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New Zealand company Revolution Fibres is the first nanofibre producer to meet aerospace industry standards.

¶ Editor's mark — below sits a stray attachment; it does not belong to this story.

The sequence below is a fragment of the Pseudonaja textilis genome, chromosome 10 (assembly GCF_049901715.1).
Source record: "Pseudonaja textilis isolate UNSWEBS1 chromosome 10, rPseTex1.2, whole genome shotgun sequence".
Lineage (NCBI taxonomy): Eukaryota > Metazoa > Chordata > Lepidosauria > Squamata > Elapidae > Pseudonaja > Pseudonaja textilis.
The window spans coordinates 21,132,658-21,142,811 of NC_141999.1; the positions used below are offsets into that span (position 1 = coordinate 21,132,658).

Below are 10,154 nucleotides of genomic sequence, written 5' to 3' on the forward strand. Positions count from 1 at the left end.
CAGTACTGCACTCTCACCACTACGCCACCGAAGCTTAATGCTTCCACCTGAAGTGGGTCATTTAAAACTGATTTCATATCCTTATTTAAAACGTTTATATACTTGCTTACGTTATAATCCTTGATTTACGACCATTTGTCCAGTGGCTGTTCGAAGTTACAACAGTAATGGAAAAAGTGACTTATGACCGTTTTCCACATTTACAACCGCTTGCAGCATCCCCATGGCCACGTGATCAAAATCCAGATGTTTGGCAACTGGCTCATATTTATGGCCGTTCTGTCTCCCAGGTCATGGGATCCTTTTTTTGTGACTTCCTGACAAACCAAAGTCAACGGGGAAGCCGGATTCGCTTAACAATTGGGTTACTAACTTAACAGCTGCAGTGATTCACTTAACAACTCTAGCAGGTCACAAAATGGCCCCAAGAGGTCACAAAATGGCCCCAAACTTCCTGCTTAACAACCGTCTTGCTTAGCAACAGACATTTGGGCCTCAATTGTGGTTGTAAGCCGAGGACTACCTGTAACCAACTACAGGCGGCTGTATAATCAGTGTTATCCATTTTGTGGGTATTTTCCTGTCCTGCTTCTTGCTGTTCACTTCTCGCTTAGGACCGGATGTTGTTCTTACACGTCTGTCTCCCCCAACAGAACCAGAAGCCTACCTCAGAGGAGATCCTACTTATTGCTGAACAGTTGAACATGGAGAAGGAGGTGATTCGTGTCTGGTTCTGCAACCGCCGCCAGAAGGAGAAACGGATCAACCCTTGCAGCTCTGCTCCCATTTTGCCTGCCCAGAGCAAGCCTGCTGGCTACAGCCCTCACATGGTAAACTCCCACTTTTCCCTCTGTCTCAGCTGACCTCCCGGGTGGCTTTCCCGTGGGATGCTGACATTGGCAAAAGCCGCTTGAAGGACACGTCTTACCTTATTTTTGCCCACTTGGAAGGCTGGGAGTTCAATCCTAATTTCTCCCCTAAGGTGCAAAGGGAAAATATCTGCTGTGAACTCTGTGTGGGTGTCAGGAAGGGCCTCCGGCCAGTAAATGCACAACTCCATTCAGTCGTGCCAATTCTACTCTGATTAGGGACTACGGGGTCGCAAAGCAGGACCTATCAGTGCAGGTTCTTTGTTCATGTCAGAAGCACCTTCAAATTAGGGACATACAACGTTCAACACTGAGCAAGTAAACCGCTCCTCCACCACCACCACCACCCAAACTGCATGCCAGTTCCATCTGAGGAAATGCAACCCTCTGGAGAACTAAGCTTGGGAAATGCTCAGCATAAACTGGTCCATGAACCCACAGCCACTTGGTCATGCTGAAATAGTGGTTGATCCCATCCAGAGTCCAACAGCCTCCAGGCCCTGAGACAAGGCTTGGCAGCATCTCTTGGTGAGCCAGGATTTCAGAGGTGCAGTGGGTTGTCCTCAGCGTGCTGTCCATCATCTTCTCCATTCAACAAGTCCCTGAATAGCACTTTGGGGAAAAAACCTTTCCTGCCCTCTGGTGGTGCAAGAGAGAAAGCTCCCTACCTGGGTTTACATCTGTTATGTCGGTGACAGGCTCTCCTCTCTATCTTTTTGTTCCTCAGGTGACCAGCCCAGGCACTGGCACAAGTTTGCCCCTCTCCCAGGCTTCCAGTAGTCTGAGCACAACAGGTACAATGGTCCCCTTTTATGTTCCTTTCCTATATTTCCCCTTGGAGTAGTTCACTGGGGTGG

The Auckland-based company’s AS9100c certification will allow Revolution Fibres to further develop nanofibre products for its aerospace clients and enable it to make advancements in its work with composite materials.Managing Director Iain Hosie says the certification, a quality assurance requirement for all aerospace manufacturers and suppliers, is a significant step in the transition of Revolution Fibres from a world class R&D entity to offering large-scale manufacturing services in a diverse range of industries.For example, he says being AS9100c certified enhances Revolution Fibres’ Xantu.Layr™ product, which is the world’s only commercially available nanofibre composite reinforcement veil.Nanofibre Applications Engineer, Dr. Gareth Beckermann, explains that when Xantu.Layr™ is placed in between layers of carbon fibre in composite laminates it provides nano-scale reinforcement.“Using Xantu.Layr results in a tougher resin which is less prone to failure or cracking when stressed or impacted. The product has been shown to significantly improve interlaminar fracture toughness, compression after impact strength, interlaminar shear strength and fatigue resistance of composite laminates.”Dr. Beckermann says unlike many toughening methods, the physical and mechanical properties of a composite such as glass transition temperature, flexural strength and modulus, and tensile strength and modulus are not negatively impacted by the inclusion of Xantu.Layr™.Hosie says the world is constantly searching for textiles that are not only better and stronger, but lighter and more functional, and nanofibre fits the bill.“With the AS9100c certification, it allows us take nanofibre technology and the products we produce to the next level.”Revolution Fibres’ ground breaking electro-spinning technology creates nanofibre out of a range of materials including high melt temperature polymers such as PES and PAI, as well as polymers derived from natural sources such as lignin.Its nanofibre products are used to do everything from strengthening fishing rods through to enhancing satellite components, and existing nanofibre product lines that Revolution Fibres helped develop include filters for HRV Next Generation ventilation systems and Phonix acoustic materials for buildings and furniture.“Revolution Fibres started the nanofibre revolution in New Zealand five years ago with a goal to grow the nanofibre export industry and now that is becoming a reality.”The company’s product development arm, Nanofibre Customisation Services, is also subject to the new certification meaning there is quality assurance across all parts of the business.In the last two years Revolution Fibres has been working on a number of research and development programs with US businesses, including everything from satellite components and decontamination apparatus through to facemasks and functional foods.“These research and development programs ultimately allow us to do what we do best and that’s innovate,” says Hosie.“We work collaboratively with overseas engineers and our team is incredibly skilled at applying our company’s expertise to very diverse projects.“The great thing about nanofibre is that although the technology is advanced and sometimes complex, the end product is actually useful for everyday things. It's not so hi tech that it's out of this world.”More information:www.revolutionfibres.com